Driving on a main route, signs and signposts direct you and alert you to problems ahead. Similarly, our body signals not only when it’s fighting fit, but also to warn of potential threats you’d be wise to avert.
Inflammation is the most common indicator of something not right, whether injury or illness. Injury is immediately apparent, and best dealt with at once. Illness, or unwellness, is less easily identified; insidious and persistent. That’s why inflammation in any part of our body is such an invaluable pointer to a disorder that needs to be identified and treated.
A conventional medical response to inflammatory conditions is to offer a chemical drug as a remedy. To take only one example, osteoarthritis –extremely prevalent in the over-65s, adversely affects quality of life with its limitations on mobility and constant aches and pains that can escalate to crippling agony.
We’re not all keen on prescription medicines long-term, though they can be a beneficial, short-term solution. So it’s good to know that for some years now there’s been intense and ongoing global research (including at the University of Otago) into inflammation as linked to specific ailments, and, more worryingly, as an identified precursor to dreaded illnesses such as heart attacks, strokes and dementia.
Inflammation is also a threat to ageing well, and it’s the elderly who are most often on a combination of medications that can result in unanticipated side-effects. That research is proving useful in confirming the role of natural and drug-free methods of combating inflammation and the conditions indicated by its presence.
Robin Grierson of the Red Flax Clinic, Ohauiti, is a qualified naturopath, herbalist and massage therapist with a professional interest in homeopathy, pro-biotics and organics. Her ethos is to restore and maintain good health and wellbeing among her clients.
“Inflammation has always been the body’s way of telling us something is badly wrong,” she says. “You recognised the symptoms and dealt with the cause by whatever natural means you could. However, in today’s toxic environment, with most food over-processed and with high levels of stress an unwelcome norm, inflammation has become what research is revealing as a rogue phenomenon.”
She explains further. “Our bodies are over-reacting to the multitude of stressors to which we are exposed that can trigger an inflammatory response not necessarily linked to any existing condition. When talking of a toxic environment, we can consider pollution, or ponder on the liberal use of Roundup in our gardens, on farms and by councils. I’m not talking only about getting rid of weeds, though there are better alternatives. Roundup is being used on cereals and other crops to boost growth before harvesting, or even, for example, as a defoliant on carrots and potatoes. With rising levels of food sensitivities, particularly to gluten and lactose, high-risk allergies, asthma and other respiratory disorders, it’s important to start asking ourselves how much of this is necessary or desirable.”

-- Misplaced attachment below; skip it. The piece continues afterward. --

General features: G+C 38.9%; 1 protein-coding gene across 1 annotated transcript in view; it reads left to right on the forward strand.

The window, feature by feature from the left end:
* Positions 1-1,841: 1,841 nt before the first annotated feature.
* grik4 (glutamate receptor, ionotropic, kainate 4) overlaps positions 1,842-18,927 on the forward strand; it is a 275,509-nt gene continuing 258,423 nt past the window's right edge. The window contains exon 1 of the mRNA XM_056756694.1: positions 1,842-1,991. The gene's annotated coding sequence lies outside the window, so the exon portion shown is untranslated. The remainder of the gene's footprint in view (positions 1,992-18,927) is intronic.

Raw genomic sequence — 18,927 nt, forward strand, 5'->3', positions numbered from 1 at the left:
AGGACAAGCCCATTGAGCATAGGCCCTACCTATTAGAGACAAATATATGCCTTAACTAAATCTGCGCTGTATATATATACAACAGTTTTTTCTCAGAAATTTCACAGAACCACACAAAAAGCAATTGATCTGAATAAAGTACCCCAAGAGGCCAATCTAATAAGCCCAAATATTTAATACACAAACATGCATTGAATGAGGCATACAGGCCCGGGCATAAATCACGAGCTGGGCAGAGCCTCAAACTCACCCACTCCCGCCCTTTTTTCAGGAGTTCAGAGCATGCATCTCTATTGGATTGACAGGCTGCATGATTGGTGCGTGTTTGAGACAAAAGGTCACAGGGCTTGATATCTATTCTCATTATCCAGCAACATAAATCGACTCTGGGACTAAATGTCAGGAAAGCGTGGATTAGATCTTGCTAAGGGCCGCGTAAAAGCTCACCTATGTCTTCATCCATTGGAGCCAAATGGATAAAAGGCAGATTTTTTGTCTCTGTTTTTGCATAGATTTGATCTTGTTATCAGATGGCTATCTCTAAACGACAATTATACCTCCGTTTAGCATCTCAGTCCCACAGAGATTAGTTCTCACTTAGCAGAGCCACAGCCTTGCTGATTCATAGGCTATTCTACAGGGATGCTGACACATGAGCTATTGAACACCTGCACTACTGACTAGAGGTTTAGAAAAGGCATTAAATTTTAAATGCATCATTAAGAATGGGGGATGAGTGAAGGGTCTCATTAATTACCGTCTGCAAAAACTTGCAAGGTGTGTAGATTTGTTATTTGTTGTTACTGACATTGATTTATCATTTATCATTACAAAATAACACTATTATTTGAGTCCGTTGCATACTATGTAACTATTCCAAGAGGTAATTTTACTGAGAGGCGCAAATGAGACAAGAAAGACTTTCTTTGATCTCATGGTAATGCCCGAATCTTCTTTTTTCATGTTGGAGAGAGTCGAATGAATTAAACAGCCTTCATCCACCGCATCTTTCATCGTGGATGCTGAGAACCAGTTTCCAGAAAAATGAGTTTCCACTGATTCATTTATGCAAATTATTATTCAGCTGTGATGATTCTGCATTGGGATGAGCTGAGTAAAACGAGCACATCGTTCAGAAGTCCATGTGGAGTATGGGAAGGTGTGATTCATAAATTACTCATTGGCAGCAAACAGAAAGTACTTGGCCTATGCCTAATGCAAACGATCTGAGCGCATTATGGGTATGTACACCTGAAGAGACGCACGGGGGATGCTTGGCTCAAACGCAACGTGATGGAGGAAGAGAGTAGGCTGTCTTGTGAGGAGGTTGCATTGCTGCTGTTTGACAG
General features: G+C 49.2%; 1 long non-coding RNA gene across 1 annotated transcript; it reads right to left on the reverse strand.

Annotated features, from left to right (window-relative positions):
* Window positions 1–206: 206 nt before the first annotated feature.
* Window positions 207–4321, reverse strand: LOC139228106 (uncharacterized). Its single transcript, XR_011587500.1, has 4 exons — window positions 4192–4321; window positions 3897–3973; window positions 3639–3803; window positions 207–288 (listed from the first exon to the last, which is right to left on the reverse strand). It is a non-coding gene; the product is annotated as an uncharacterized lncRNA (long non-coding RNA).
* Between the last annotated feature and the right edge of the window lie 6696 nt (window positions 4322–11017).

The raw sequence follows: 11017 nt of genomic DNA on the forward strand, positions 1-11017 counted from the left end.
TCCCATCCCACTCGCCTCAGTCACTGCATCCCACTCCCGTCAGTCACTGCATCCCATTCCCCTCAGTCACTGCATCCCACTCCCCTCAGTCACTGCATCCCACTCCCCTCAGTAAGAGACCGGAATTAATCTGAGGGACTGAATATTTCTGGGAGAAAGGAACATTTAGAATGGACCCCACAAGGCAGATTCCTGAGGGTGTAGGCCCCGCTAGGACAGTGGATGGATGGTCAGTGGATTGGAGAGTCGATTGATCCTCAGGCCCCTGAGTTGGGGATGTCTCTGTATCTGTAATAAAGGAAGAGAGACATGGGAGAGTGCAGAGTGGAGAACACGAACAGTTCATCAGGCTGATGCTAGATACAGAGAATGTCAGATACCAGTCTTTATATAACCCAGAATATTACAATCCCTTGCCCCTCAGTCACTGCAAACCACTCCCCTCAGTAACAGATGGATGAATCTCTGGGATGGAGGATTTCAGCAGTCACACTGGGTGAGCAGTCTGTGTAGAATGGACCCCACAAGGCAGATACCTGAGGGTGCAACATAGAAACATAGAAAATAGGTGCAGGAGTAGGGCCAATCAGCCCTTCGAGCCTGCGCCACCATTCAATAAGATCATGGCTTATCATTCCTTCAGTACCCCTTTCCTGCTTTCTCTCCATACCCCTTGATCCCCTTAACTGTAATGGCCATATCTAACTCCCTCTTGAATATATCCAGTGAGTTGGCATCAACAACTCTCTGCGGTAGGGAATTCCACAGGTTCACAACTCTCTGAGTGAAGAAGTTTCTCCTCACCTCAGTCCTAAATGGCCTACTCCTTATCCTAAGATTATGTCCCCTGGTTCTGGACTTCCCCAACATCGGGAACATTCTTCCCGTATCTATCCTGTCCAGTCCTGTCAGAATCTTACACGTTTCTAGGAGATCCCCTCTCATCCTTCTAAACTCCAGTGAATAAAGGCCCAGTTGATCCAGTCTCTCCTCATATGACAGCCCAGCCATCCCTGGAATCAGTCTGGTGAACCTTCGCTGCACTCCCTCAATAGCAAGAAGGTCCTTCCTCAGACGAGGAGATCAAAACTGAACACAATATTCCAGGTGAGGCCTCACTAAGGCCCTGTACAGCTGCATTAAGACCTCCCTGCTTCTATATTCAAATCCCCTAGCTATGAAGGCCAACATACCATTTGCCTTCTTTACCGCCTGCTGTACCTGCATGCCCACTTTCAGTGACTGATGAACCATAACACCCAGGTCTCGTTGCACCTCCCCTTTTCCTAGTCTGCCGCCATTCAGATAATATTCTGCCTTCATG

The naturopathic response is, in general, to encourage us all to return to a closer connection with nature through food organically grown, and prepared and cooked in our own kitchens. Robin is also an advocate for boosting health and wellbeing through increased levels of fitness by exercise and diet.
“We’re too sedentary,” she maintains.
“Good health is all about balance. Personally, I believe that eating well is a prime directive for staying healthy, and yes, we probably still need natural supplements because we’ve compromised our food supply and made ourselves too busy, too preoccupied, to stop and work out what ails us and what will cure.”
Some of the natural supplements she recommends are Omega 3 fish oils, Vitamin C and Vitamin B complex. Oh, and superfoods such as the ‘reds and greens’ in vegetables and fruit.” She ticks them off on her fingers. “Beetroot, red cabbage, red onions, kale, silverbeet, spinach, Brussels sprouts and broccoli are essential to our diet, as are raspberries, blueberries, boysenberries, blackberries. And herbs, of course – add them to every meal you dish up, both raw and cooked. And spices like ginger and turmeric can be vital.”
“It’s not that complicated,” says Robin. “Taking care of yourself is basic good sense. We should be grateful our bodies let us know when we’re going wrong. Every human being is a unique composition and that’s why the naturopathic approach begins, always, with a detailed assessment of clients and their bad habits. Habits that can be changed to good any time we want to, and in only ninety days.”
Change as a destination for good health. Isn’t that worth exploring?
Jenny Argante is a freelance researcher, writer and editor, and co-edits Freelancemagazine, the only New Zealand magazine for creative writers of all kinds. She lives in Tauranga and has helped new writers to produce over forty books
The Red Flax Clinic
44 Woodleigh Place
Bay of Plenty 3112
T: 07 544 5007
M: 027 621 59 69
Naturopathic Council of New Zealand ncnz.co.nz
Tauranga Herb Society Secretary: Tel 07 544 2152